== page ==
Trimer (chemistry)

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In chemistry, a trimer is a molecule or an anion formed by combination or association of three molecules or ions of the same substance. In technical jargon, a trimer is a kind of oligomer derived from three identical precursors often in competition with polymerization.

Examples[edit]

Alkyne trimerisation[edit]

The trimerization cyclization reaction can be understood with this scheme.

In 1866, Marcellin Berthelot reported the first example of cyclotrimerization, the conversion of acetylene to benzene.[1] This process was commercialized:

Reppe-chemistry-benzene.png

Nitrile trimerization[edit]

Symmetrical 1,3,5-triazines are prepared by trimerization of certain nitriles such as cyanogen chloride or cyanimide.

Cyanuric chloride and the bromide trimerizes at elevated temperatures over a carbon catalyst:[1]

Cyanurchloride Synthesis V.1.svg

Cyanogen bromide has an extended shelflife when refrigerated. Similar to some other cyanogen compounds, cyanogen bromide undergo an exothermic trimerisation to cyanuric bromide ((BrCN)3). This reaction is catalyzed by traces of bromine, metal salts, acids and bases.[2] For this reason, experimentalists avoid brownish samples.[3]

Cyanuric bromide synthesis.PNG

An industrial route to cyanuric acid entails the thermal decomposition of urea, with release of ammonia. The conversion commences at approximately 175 °C:[4]

3 H2N-CO-NH2 → [C(O)NH]3 + 3 NH3

The endothermic synthesis of melamine can be understood in two steps.

Melamine2.svg

First, urea decomposes into cyanic acid and ammonia in an endothermic reaction:

(NH2)2CO → HOCN + NH3

Then in the second step, cyanic acid polymerizes to form cyanuric acid, which condenses with the liberated ammonia from the first step to release melamine and water.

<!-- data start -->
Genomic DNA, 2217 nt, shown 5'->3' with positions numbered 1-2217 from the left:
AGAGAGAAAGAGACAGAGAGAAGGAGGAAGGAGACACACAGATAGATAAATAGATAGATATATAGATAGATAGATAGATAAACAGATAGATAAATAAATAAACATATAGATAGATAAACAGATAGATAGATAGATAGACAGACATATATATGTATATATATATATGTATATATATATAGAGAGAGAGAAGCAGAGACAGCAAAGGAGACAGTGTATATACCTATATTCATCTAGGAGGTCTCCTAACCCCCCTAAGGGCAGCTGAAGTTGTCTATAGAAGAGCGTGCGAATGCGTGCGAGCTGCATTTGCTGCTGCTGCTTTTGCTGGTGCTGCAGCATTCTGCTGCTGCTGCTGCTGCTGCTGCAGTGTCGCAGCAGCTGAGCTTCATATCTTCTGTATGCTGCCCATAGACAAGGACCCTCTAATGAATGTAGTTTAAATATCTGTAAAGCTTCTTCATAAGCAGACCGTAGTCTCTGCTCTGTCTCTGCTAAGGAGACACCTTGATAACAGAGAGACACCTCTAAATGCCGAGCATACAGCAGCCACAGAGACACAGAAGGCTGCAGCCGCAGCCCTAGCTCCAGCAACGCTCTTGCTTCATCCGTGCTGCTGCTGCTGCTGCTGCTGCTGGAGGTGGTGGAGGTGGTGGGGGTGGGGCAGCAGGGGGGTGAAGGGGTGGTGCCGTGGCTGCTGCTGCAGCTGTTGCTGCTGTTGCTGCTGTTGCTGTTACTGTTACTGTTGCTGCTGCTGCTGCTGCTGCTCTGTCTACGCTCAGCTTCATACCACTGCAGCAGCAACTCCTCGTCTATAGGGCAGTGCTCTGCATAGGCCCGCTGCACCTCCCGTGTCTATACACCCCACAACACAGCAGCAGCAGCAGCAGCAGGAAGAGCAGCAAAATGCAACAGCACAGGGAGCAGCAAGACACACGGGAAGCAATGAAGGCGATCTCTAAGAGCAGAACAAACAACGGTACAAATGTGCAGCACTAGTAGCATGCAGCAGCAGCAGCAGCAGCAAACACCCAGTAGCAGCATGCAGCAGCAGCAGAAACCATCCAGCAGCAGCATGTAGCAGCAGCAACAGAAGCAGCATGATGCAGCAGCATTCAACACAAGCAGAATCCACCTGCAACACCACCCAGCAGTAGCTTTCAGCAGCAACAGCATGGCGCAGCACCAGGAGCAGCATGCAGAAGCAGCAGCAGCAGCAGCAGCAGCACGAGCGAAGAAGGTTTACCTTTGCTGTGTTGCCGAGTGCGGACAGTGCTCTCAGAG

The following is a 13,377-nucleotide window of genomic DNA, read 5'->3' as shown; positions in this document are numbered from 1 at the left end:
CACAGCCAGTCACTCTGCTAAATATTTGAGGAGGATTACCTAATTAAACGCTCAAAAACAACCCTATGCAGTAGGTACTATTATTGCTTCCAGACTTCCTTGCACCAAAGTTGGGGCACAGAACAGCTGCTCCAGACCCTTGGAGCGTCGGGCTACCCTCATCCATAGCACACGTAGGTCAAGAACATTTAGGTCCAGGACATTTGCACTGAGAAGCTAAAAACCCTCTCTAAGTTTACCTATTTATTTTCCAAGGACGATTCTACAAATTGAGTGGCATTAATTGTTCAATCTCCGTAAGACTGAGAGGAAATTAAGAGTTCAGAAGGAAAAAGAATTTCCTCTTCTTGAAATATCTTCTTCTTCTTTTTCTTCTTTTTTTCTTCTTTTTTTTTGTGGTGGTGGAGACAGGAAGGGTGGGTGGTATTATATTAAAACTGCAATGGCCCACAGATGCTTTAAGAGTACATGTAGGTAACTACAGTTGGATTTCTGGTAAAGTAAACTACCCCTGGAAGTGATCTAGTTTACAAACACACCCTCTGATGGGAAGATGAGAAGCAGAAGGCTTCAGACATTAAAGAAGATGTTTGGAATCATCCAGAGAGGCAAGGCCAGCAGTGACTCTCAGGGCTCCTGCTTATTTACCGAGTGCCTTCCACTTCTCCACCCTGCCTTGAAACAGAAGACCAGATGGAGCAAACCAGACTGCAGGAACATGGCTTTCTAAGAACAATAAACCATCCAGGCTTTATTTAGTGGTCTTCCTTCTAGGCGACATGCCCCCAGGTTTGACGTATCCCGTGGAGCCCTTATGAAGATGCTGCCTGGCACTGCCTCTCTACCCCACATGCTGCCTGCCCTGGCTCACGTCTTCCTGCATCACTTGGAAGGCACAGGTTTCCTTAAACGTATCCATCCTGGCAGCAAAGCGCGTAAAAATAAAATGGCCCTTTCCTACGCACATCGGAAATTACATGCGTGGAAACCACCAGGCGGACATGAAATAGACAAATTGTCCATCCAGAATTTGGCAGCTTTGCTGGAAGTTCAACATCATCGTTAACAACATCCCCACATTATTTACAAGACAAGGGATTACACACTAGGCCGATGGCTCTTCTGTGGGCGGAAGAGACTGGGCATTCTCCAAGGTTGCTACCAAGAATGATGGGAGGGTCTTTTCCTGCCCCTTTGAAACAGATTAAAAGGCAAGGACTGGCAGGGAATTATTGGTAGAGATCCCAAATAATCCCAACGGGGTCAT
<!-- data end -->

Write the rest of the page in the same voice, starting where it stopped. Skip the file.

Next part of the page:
'3 HOCN → [C(O)NH]3
[C(O)NH]3 + 3 NH3 → C3H6N6 + 3 H2O

This water then reacts with cyanic acid present, which helps drive the trimerization reaction, generating carbon dioxide and ammonia.

3 HOCN + 3 H2O → 3 CO2 + 3NH3

In total, the second step is exothermic:

6 HCNO + 3 NH3 → C3H6N6 + 3 CO2 + 3NH3

but the overall process is endothermic.

Diene trimerisation[edit]

The 1,5,9-trans-trans-cis isomer of cyclododecatriene, which has some industrial importance is obtained by cyclotrimerization of butadiene with titanium tetrachloride and an organoaluminium co-catalyst:[5]

Cyclododeca-1,5,9-triene

Breaking carbon-hetero double bonds forms symmetrical saturated 1,3,5-heterocycles[edit]

Cyclotrimerization of formaldehyde affords 1,3,5-Trioxane:

Trioxane Synthesis V.1.svg

1,3,5-Trithiane is the cyclic trimer of the otherwise unstable species thioformaldehyde. This heterocycle consists of a six-membered ring with alternating methylene bridges and thioether groups. It is prepared by treatment of formaldehyde with hydrogen sulfide.[6]

Three molecules of acetaldehyde condense to form paraldehyde, a cyclic trimer containing C-O single bonds.

Catalyzing and dehydrating by sulfuric acid, trimerization of acetone via aldol condensation affords mesitylene[7]

Trisiloxanes[edit]

Dimethylsilanediol dehydrates to a trimer of Me2SiO as well as polydimethylsiloxane. The reaction illustrates the competition between trimerization and polymerization. The polymer and trimer are formally derived from the hypothetical sila-ketone Me2Si=O, although this species is not an intermediate.

Coordination chemistry[edit]

The dithiobenzoate complexes [M(S2CPh)2] crystallizes as a trimers (M = Ni, Pd).[8]

Structure of the trimer [Ni(S2CPh)2]3.

Etymology[edit]

/ˈtrmər/ tri-, "three" + -mer, "parts".

See also[edit]

References[edit]

  1. ^ a b Hillis O. Folkins (2005). "Benzene". Ullmann’s Encyclopedia of Industrial Chemistry. Weinheim: Wiley-VCH. doi:10.1002/14356007.a03_475.
  2. ^ Morris, Joel; Kovács, Lajos; Ohe, Kouichi (2015). "Cyanogen Bromide": 1–8. doi:10.1002/047084289X.rc269.pub3.
  3. ^ Joel Morris; Lajos Kovács (2008). "Cyanogen Bromide". Encyclopedia of Reagents for Organic Synthesis. doi:10.1002/047084289X.rc269.pub2.
  4. ^ Klaus Huthmacher, Dieter Most "Cyanuric Acid and Cyanuric Chloride" Ullmann's Encyclopedia of Industrial Chemistry" 2005, Wiley-VCH, Weinheim. doi 10.1002/14356007.a08 191
  5. ^ Industrial Organic Chemistry, Klaus Weissermel, Hans-Jurgen Arpe John Wiley & Sons; 3rd 1997 ISBN 3-527-28838-4
  6. ^ Bost, R. W.; Constable, E. W. "sym-Trithiane" Organic Syntheses, Collected Volume 2, p.610 (1943). "Archived copy" (PDF). Archived from the original (PDF) on 2012-03-29. Retrieved 2014-05-05.
  7. ^ Cumming, W. M. (1937). Systematic organic chemistry (3E). New York, USA: D. Van Nostrand Company. p. 57.
  8. ^ Bonamico, M.; Dessy, G.; Fares, V.; Scaramuzza, L. (1975). "Structural Studies of Metal Complexes with Sulphur-Containing Bidentate Ligands. Part I. Crystal and Molecular Structures of Trimeric Bis-(dithiobenzoato)-nickel(II) and -palladium(II)". Journal of the Chemical Society, Dalton Transactions: 2250–2255. doi:10.1039/DT9750002250.